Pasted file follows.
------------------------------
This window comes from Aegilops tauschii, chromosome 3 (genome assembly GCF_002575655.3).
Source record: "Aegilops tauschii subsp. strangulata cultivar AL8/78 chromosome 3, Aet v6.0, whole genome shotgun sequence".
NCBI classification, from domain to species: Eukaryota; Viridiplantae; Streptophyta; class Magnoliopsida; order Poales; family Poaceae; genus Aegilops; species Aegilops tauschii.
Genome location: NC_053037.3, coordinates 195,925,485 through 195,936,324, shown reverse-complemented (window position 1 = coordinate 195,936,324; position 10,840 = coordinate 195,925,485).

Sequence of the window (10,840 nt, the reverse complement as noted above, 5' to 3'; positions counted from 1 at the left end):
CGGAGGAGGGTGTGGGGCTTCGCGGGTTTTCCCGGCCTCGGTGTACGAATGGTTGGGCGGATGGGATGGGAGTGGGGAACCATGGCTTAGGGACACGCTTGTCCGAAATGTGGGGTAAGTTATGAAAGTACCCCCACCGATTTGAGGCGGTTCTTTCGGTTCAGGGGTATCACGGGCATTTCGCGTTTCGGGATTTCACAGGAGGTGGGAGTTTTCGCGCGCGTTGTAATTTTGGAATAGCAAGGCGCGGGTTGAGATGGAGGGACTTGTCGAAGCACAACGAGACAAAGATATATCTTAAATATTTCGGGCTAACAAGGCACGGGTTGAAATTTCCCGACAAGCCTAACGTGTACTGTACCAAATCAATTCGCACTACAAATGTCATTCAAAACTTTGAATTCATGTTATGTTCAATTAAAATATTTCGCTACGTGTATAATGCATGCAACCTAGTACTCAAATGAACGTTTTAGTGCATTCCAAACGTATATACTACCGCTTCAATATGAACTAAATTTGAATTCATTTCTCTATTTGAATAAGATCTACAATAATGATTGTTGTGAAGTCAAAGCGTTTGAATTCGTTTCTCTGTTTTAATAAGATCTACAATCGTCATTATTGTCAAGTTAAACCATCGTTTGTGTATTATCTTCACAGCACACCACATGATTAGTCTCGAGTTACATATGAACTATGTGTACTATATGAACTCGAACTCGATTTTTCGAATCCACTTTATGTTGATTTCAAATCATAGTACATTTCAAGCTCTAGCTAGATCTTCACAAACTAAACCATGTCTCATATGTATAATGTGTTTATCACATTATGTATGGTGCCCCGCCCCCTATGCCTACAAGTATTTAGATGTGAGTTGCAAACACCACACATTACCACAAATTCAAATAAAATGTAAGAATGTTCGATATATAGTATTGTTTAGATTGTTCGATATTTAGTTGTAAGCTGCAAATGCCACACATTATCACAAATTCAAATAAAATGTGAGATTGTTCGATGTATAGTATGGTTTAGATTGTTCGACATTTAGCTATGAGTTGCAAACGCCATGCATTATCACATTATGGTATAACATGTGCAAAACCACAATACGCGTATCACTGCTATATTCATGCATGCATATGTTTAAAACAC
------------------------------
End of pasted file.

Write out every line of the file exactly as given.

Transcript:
This window comes from Aegilops tauschii, chromosome 3 (genome assembly GCF_002575655.3).
Source record: "Aegilops tauschii subsp. strangulata cultivar AL8/78 chromosome 3, Aet v6.0, whole genome shotgun sequence".
NCBI classification, from domain to species: Eukaryota; Viridiplantae; Streptophyta; class Magnoliopsida; order Poales; family Poaceae; genus Aegilops; species Aegilops tauschii.
Genome location: NC_053037.3, coordinates 195,925,485 through 195,936,324, shown reverse-complemented (window position 1 = coordinate 195,936,324; position 10,840 = coordinate 195,925,485).

Sequence of the window (10,840 nt, the reverse complement as noted above, 5' to 3'; positions counted from 1 at the left end):
CGGAGGAGGGTGTGGGGCTTCGCGGGTTTTCCCGGCCTCGGTGTACGAATGGTTGGGCGGATGGGATGGGAGTGGGGAACCATGGCTTAGGGACACGCTTGTCCGAAATGTGGGGTAAGTTATGAAAGTACCCCCACCGATTTGAGGCGGTTCTTTCGGTTCAGGGGTATCACGGGCATTTCGCGTTTCGGGATTTCACAGGAGGTGGGAGTTTTCGCGCGCGTTGTAATTTTGGAATAGCAAGGCGCGGGTTGAGATGGAGGGACTTGTCGAAGCACAACGAGACAAAGATATATCTTAAATATTTCGGGCTAACAAGGCACGGGTTGAAATTTCCCGACAAGCCTAACGTGTACTGTACCAAATCAATTCGCACTACAAATGTCATTCAAAACTTTGAATTCATGTTATGTTCAATTAAAATATTTCGCTACGTGTATAATGCATGCAACCTAGTACTCAAATGAACGTTTTAGTGCATTCCAAACGTATATACTACCGCTTCAATATGAACTAAATTTGAATTCATTTCTCTATTTGAATAAGATCTACAATAATGATTGTTGTGAAGTCAAAGCGTTTGAATTCGTTTCTCTGTTTTAATAAGATCTACAATCGTCATTATTGTCAAGTTAAACCATCGTTTGTGTATTATCTTCACAGCACACCACATGATTAGTCTCGAGTTACATATGAACTATGTGTACTATATGAACTCGAACTCGATTTTTCGAATCCACTTTATGTTGATTTCAAATCATAGTACATTTCAAGCTCTAGCTAGATCTTCACAAACTAAACCATGTCTCATATGTATAATGTGTTTATCACATTATGTATGGTGCCCCGCCCCCTATGCCTACAAGTATTTAGATGTGAGTTGCAAACACCACACATTACCACAAATTCAAATAAAATGTAAGAATGTTCGATATATAGTATTGTTTAGATTGTTCGATATTTAGTTGTAAGCTGCAAATGCCACACATTATCACAAATTCAAATAAAATGTGAGATTGTTCGATGTATAGTATGGTTTAGATTGTTCGACATTTAGCTATGAGTTGCAAACGCCATGCATTATCACATTATGGTATAACATGTGCAAAACCACAATACGCGTATCACTGCTATATTCATGCATGCATATGTTTAAAACAC